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The Unforeseen | Review

In the Name of Progress: Doc film shows that we’ve got it all backwards.

Serving as a filmic antithesis of everything that a person like Donald Trump believes in, while popular enviro-docus like the much publicized Gore feature have demonstrated the grandeur of environmental of the problem, when scaled down to one geographic location and one micro-budget talking heads documentary form, you almost get the sense that the light-bulbs in future audience’s minds might actually begin to switch on. Demonstrating that we are collectively misguided if we believe that we are aging gracefully, Laura Dunn tactfully demonstrates by way of a reflective docu-essay that the biggest social violence in our suburban sprawls. The Unforseen relives the past and foreshadows the future answering the decade old question of where have the fishes gone? in both a lyrical and just plain honest voice of reason.

Faded memories of an almost virginal, pure and clean place where one would beat the summer heat, Barton Springs was once a place where the young and old needn’t worry about preserving. Today people talk about it as if it were a myth. Not surprisingly, passages from the words of wisdom from Wendell Berry are haunting reminders that we weren’t listening when the first knife wounds had begun to penetrate the fragile skins. Dunn pulls out the blue prints and documented proof that explores the hunger for real-estate development, the gentrification and overpopulation of society and disrespecting of mother-nature, and while we might think that it is the hardhat testimonials that will easily condemn the culprits for Austin, Texas’s descent into concrete landscapes and unnatural surroundings it is vivid underwater shots of a lifeless stream that is louder than any admissions of wrong-doing.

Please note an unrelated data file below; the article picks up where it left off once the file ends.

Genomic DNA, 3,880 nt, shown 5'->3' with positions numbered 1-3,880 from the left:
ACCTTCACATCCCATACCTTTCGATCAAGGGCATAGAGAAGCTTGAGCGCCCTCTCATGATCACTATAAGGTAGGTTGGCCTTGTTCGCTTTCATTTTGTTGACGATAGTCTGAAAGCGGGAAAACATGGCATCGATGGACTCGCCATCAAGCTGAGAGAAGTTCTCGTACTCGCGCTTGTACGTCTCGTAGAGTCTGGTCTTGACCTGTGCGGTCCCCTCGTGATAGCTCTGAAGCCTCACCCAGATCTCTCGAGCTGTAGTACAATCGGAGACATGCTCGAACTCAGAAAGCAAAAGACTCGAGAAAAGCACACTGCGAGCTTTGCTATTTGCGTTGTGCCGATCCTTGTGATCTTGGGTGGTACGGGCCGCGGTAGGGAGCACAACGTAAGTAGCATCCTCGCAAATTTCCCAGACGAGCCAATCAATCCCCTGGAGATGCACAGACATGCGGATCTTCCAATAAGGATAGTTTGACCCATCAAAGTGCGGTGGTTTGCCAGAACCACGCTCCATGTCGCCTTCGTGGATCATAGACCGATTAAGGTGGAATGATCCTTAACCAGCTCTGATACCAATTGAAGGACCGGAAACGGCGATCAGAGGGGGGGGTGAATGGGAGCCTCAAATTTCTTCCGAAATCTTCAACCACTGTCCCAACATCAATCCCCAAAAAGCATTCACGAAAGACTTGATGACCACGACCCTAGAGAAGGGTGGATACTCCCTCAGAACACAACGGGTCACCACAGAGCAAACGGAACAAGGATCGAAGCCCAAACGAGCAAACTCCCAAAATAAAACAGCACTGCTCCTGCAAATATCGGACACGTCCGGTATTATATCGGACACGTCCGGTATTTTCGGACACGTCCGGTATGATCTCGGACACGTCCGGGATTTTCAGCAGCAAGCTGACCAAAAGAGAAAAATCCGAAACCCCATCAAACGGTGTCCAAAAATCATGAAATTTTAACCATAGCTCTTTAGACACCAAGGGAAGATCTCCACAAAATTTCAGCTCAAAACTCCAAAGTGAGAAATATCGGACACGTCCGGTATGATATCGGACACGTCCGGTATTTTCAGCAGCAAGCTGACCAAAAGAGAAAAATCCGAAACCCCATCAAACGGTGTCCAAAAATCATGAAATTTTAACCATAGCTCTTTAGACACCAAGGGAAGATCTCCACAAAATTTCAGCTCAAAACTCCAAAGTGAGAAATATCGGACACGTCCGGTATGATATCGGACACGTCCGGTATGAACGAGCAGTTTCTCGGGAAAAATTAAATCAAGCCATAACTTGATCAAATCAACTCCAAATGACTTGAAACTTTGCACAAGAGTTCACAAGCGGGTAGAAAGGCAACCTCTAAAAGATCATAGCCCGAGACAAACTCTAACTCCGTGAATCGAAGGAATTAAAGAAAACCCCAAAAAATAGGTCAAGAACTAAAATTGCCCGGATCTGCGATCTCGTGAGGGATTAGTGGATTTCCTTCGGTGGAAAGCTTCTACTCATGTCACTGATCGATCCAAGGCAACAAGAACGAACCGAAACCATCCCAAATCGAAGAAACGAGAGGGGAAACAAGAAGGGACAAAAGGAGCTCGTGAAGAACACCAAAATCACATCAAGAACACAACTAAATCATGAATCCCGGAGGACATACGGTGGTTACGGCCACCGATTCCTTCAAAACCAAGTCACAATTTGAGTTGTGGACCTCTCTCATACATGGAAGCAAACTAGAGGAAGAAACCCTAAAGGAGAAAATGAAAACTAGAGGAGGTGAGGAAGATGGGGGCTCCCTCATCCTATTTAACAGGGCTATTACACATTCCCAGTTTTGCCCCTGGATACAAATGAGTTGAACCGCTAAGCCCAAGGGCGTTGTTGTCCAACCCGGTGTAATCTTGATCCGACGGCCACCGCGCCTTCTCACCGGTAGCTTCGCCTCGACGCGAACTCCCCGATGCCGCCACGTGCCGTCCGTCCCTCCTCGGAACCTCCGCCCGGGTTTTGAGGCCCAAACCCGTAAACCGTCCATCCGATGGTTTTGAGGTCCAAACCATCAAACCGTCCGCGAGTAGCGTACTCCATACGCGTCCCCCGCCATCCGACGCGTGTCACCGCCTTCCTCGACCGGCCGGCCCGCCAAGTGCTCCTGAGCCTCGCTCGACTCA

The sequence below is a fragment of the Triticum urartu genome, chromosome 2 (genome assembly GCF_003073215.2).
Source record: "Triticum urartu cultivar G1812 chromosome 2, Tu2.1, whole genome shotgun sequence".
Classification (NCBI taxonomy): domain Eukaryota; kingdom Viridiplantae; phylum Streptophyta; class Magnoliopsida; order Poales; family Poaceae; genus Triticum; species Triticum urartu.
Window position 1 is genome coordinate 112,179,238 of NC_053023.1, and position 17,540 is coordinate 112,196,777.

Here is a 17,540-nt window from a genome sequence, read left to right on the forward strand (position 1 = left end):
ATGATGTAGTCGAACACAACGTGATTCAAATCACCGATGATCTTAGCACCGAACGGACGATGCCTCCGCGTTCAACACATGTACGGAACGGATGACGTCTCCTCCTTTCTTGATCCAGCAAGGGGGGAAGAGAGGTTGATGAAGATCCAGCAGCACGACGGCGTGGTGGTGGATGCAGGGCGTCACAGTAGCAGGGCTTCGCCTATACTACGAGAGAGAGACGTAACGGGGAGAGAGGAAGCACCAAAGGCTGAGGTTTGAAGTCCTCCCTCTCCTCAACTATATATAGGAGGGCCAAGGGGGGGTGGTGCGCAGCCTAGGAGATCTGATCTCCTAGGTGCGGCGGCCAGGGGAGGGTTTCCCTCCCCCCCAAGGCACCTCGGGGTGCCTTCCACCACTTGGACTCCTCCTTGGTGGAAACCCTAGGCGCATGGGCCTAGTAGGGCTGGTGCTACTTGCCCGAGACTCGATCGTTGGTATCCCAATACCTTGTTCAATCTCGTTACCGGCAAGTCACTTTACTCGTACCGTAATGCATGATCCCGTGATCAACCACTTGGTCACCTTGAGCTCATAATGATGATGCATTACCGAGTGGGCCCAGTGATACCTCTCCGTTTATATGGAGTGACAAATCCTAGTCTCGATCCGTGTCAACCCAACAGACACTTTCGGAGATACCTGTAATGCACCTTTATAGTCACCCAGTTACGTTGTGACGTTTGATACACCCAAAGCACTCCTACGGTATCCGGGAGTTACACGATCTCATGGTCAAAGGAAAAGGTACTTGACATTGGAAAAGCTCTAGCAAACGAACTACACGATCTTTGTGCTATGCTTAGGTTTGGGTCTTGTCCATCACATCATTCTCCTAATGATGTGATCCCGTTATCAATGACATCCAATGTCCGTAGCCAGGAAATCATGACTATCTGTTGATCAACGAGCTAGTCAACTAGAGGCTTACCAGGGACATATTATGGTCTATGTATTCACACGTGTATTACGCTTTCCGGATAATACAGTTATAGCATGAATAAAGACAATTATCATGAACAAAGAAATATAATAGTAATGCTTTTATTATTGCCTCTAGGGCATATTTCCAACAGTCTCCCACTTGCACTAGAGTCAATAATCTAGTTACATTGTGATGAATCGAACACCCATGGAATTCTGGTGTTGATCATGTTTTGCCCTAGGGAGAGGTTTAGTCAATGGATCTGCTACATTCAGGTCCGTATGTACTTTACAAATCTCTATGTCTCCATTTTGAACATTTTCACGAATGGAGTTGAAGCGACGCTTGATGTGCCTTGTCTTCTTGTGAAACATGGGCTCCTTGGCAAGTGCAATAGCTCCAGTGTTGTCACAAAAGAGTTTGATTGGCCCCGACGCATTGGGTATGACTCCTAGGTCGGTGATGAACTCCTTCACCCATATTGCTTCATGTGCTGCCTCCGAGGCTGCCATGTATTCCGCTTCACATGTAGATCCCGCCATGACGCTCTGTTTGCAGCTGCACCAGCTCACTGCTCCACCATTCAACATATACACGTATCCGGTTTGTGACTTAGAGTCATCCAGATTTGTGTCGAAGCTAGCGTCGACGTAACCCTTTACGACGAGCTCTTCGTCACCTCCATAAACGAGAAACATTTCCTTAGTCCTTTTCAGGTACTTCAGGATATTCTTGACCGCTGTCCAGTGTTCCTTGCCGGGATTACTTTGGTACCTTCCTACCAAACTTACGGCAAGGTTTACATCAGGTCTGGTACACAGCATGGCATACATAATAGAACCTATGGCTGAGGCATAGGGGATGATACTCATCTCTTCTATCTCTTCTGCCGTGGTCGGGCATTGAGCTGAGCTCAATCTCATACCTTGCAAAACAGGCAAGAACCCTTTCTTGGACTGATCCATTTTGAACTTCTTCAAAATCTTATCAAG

Technically there are spurts that give off the impression “made for PBS”, but Dunn benefits from the insertion of excellent graphics for title cards from Kyle Cooper (present day equivalent to Saul Bass) and Lee Daniel provides depth to long tracking shot-like poetic encompassing sense of space from ground-level to high above. Supportively, the doc benefits from film world legions, preservationists and fathers of nature in Terrence Malick and Robert Redford. Hopefully this Sundance doc will receive the more love and support than some of the streams that flow throughout America.

Reviewed on: January 20th 2007 – Sundance Film Festival.

Rating 3.5 stars

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Eric Lavallée is the founder, CEO, editor-in-chief, film journalist, and critic at, established in 2000. A regular at Sundance, Cannes, and Venice, Eric holds a BFA in film studies from the Mel Hoppenheim School of Cinema. In 2013, he served on the narrative competition jury at the SXSW Film Festival. He was an associate producer on Mark Jackson’s "This Teacher" (2018 LA Film Festival, 2018 BFI London). In 2022, he was a New Flesh Juror for Best First Feature at the Fantasia International Film Festival. Current top films for 2023 include The Zone of Interest (Glazer), Inside the Yellow Cocoon Shell (Pham Thien An), Totem (Lila Avilés), La Chimera (Alice Rohrwacher), All Dirt Roads Taste of Salt (Raven Jackson).

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